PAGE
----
January - Apple Pie Healing
The Bitter Cold of New England
February - Chocolate Brownies
March - Maple Syrup Cheese Cake
Massachusetts Maple Syrup Factory
April - Boston Cream Pie
Boston and Boston Bags
May - Giant Decoration Cake
The Star of the Graduation Party
June- Bake Sale
Labor, Reward and Fun!
July - Strawberry Shortcake
August - Cranberry Bread
September - Muffins
Memories of a College Student
October - Punpkin Pie
November - Indian Pudding
December - Fruit Cake
Spring comes late to New England in America's northeast. The sun shines like it is spring, but the winds smack of the cool and parts of the rippling springs remain frozen. The grass knows that it’s spring and push their new shoots to the surface. The trees slowly come to life and sap begins to build from under the dried bark. This is the time when maple syrup, a specialty of New England, starts production.
Maple syrup is the sap of maples. This liquid which is a sweet and rich champagne color, is a sugar, or a caramel, it is subtle yet full of nature’s richness. I visited a maple syrup factory deep among the forest of maples on Mt. Massachusetts, that is run by a collective of farmers.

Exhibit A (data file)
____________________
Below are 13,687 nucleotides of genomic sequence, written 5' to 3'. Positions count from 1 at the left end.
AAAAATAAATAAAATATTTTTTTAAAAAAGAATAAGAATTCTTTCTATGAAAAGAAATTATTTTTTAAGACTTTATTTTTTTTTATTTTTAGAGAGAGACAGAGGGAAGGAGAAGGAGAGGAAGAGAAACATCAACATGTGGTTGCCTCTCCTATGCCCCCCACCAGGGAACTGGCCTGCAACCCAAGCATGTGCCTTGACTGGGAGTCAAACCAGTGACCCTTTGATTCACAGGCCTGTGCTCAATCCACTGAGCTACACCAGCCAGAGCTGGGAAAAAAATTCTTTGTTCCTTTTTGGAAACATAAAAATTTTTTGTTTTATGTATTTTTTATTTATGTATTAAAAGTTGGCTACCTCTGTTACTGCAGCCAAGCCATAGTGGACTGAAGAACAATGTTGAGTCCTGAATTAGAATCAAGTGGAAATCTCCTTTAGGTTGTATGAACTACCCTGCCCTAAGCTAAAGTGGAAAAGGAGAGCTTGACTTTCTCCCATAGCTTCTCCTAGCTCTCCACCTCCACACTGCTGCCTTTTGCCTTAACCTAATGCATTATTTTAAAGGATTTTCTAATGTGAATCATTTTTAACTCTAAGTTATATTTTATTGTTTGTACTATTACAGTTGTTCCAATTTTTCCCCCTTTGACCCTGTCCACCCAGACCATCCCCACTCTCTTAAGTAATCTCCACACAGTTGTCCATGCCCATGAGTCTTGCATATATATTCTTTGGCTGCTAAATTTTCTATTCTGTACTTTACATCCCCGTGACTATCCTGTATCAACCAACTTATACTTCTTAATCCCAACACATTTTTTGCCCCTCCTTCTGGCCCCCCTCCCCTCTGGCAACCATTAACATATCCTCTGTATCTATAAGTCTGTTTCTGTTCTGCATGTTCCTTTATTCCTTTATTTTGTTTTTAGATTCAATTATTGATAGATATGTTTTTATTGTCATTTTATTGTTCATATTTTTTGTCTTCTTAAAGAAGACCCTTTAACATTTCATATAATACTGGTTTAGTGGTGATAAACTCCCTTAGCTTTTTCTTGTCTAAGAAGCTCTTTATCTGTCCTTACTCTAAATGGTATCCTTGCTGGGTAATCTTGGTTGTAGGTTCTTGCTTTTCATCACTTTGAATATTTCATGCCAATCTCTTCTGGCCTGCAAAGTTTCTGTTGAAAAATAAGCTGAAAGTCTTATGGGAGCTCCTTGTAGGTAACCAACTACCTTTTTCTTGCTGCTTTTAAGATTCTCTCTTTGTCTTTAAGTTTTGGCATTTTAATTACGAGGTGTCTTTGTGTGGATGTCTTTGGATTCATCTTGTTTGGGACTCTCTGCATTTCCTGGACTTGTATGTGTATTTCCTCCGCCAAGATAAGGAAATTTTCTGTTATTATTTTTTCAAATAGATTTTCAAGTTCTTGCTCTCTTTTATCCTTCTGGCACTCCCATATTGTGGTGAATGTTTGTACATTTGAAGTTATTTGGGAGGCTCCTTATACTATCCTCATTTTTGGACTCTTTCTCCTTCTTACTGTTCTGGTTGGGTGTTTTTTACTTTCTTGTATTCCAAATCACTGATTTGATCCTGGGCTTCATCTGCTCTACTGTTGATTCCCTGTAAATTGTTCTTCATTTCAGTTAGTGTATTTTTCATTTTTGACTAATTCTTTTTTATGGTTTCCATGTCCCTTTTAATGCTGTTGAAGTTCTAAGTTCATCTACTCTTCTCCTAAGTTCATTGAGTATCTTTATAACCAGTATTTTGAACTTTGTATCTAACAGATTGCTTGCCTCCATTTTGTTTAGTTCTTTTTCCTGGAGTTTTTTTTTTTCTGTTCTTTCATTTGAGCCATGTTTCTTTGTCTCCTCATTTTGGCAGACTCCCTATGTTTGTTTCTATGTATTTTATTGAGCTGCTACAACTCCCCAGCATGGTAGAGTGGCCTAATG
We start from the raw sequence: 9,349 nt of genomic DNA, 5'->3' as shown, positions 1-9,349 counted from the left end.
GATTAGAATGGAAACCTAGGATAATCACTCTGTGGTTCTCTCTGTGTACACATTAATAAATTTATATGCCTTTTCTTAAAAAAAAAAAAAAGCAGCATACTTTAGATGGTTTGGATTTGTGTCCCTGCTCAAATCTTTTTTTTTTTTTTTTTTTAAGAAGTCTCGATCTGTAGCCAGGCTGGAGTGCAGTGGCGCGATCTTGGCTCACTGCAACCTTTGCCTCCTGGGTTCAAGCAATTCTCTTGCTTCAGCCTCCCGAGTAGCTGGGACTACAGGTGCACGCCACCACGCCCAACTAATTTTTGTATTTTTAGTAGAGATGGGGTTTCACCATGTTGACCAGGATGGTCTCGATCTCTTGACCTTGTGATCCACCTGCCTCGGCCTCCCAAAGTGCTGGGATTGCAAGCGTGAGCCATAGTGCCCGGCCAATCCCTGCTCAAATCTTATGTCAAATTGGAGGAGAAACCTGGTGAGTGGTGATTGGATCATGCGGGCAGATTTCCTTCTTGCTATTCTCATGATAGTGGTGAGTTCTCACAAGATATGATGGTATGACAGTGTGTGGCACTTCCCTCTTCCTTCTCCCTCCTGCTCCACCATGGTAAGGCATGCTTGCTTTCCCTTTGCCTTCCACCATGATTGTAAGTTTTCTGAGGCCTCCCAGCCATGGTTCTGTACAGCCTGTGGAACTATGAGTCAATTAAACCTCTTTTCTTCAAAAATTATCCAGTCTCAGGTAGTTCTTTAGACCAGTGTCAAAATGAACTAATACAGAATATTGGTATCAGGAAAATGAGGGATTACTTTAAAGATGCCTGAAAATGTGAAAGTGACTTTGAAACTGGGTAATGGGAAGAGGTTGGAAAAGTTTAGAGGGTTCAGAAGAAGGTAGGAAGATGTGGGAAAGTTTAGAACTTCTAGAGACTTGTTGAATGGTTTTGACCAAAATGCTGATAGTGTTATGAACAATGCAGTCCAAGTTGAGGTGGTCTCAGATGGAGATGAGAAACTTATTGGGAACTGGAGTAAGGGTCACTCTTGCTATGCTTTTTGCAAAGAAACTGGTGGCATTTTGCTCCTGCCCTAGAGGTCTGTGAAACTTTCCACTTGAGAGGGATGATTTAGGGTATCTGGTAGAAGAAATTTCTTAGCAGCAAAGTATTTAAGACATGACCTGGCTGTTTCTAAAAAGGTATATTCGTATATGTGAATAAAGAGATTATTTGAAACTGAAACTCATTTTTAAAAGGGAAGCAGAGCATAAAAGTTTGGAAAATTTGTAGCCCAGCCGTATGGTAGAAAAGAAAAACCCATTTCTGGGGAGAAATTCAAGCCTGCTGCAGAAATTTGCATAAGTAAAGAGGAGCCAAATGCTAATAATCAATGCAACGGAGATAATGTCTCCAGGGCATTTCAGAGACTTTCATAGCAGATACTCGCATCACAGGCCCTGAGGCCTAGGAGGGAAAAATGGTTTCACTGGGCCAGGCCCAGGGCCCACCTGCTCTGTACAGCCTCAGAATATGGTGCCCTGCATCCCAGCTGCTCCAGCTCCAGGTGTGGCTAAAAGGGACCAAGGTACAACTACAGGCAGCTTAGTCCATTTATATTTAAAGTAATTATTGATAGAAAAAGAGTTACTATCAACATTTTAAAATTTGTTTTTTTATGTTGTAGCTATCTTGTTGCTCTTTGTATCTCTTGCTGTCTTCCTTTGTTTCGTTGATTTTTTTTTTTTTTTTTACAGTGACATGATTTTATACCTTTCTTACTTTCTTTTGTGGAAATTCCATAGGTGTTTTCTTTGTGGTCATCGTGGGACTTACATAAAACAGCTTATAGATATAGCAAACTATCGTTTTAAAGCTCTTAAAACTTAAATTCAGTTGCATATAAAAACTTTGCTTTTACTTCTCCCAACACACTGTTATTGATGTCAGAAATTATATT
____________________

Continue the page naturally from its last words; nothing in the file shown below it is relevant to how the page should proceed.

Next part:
Syrup runs from pipes that spring from holes in the trunks of the maple trees through to the factory where it is collected and refined. In the small naive dining area, the local farmers also make home-made maple syrup cheese cake.
American cheese cakes are made by baking a mixture of cream cheese, eggs, sugar and so on, while not as light as Japanese baked cheese cakes, the pie pastry is moist and heavy. In the case of the plain cheese cake, it’s most likely that it is covered in cherry sauce which is commonly referred to as a New York Cheese Cake, but there are many other variations also.
In addition to maple syrup flavor, there is also chocolate, mocha, hazelnut and so on. They all taste great but the only flavor that isn’t drowned out by the cream cheese is maple syrup with its distinct taste of spring.
Just like the days when sugar was a valued commodity, maple syrup was a natural treasure to those who lived on the land. People celebrated the coming of spring and the sweet syrup both at the same time. Even nowadays, maple syrup is used as an ingredient that brings back the flavors of those days past.